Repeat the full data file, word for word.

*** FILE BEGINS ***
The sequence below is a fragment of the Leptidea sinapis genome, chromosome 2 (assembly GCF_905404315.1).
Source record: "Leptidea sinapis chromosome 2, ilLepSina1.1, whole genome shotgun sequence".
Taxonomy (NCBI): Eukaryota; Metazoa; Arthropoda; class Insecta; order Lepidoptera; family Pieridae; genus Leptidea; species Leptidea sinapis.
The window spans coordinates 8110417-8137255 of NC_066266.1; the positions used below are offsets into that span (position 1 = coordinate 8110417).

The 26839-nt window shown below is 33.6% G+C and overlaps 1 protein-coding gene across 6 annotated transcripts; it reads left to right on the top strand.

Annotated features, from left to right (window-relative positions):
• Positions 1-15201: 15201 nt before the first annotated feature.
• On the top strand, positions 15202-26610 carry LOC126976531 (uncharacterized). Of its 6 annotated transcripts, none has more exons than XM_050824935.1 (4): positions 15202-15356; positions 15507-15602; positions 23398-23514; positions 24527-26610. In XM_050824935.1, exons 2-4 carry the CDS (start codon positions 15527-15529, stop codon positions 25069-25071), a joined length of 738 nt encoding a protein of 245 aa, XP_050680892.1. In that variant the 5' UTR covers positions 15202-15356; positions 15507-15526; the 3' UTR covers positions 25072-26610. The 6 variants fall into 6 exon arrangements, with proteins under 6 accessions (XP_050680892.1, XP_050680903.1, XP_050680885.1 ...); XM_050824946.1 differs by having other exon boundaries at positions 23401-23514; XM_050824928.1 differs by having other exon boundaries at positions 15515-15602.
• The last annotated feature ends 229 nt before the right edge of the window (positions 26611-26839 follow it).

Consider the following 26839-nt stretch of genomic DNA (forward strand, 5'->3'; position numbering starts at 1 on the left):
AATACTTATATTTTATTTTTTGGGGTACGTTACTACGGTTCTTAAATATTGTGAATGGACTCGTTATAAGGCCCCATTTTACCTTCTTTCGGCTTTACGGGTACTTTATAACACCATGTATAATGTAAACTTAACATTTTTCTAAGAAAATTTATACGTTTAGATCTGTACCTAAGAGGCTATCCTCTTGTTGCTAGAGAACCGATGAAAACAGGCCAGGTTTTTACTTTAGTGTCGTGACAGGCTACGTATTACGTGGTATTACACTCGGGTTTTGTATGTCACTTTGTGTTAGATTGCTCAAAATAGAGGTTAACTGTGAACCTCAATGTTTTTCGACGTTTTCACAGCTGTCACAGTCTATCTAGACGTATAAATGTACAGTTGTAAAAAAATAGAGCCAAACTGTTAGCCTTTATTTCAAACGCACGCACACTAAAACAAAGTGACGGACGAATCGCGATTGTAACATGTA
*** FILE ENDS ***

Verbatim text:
The sequence below is a fragment of the Leptidea sinapis genome, chromosome 2 (assembly GCF_905404315.1).
Source record: "Leptidea sinapis chromosome 2, ilLepSina1.1, whole genome shotgun sequence".
Taxonomy (NCBI): Eukaryota; Metazoa; Arthropoda; class Insecta; order Lepidoptera; family Pieridae; genus Leptidea; species Leptidea sinapis.
The window spans coordinates 8110417-8137255 of NC_066266.1; the positions used below are offsets into that span (position 1 = coordinate 8110417).

The 26839-nt window shown below is 33.6% G+C and overlaps 1 protein-coding gene across 6 annotated transcripts; it reads left to right on the top strand.

Annotated features, from left to right (window-relative positions):
• Positions 1-15201: 15201 nt before the first annotated feature.
• On the top strand, positions 15202-26610 carry LOC126976531 (uncharacterized). Of its 6 annotated transcripts, none has more exons than XM_050824935.1 (4): positions 15202-15356; positions 15507-15602; positions 23398-23514; positions 24527-26610. In XM_050824935.1, exons 2-4 carry the CDS (start codon positions 15527-15529, stop codon positions 25069-25071), a joined length of 738 nt encoding a protein of 245 aa, XP_050680892.1. In that variant the 5' UTR covers positions 15202-15356; positions 15507-15526; the 3' UTR covers positions 25072-26610. The 6 variants fall into 6 exon arrangements, with proteins under 6 accessions (XP_050680892.1, XP_050680903.1, XP_050680885.1 ...); XM_050824946.1 differs by having other exon boundaries at positions 23401-23514; XM_050824928.1 differs by having other exon boundaries at positions 15515-15602.
• The last annotated feature ends 229 nt before the right edge of the window (positions 26611-26839 follow it).

Consider the following 26839-nt stretch of genomic DNA (forward strand, 5'->3'; position numbering starts at 1 on the left):
AATACTTATATTTTATTTTTTGGGGTACGTTACTACGGTTCTTAAATATTGTGAATGGACTCGTTATAAGGCCCCATTTTACCTTCTTTCGGCTTTACGGGTACTTTATAACACCATGTATAATGTAAACTTAACATTTTTCTAAGAAAATTTATACGTTTAGATCTGTACCTAAGAGGCTATCCTCTTGTTGCTAGAGAACCGATGAAAACAGGCCAGGTTTTTACTTTAGTGTCGTGACAGGCTACGTATTACGTGGTATTACACTCGGGTTTTGTATGTCACTTTGTGTTAGATTGCTCAAAATAGAGGTTAACTGTGAACCTCAATGTTTTTCGACGTTTTCACAGCTGTCACAGTCTATCTAGACGTATAAATGTACAGTTGTAAAAAAATAGAGCCAAACTGTTAGCCTTTATTTCAAACGCACGCACACTAAAACAAAGTGACGGACGAATCGCGATTGTAACATGTA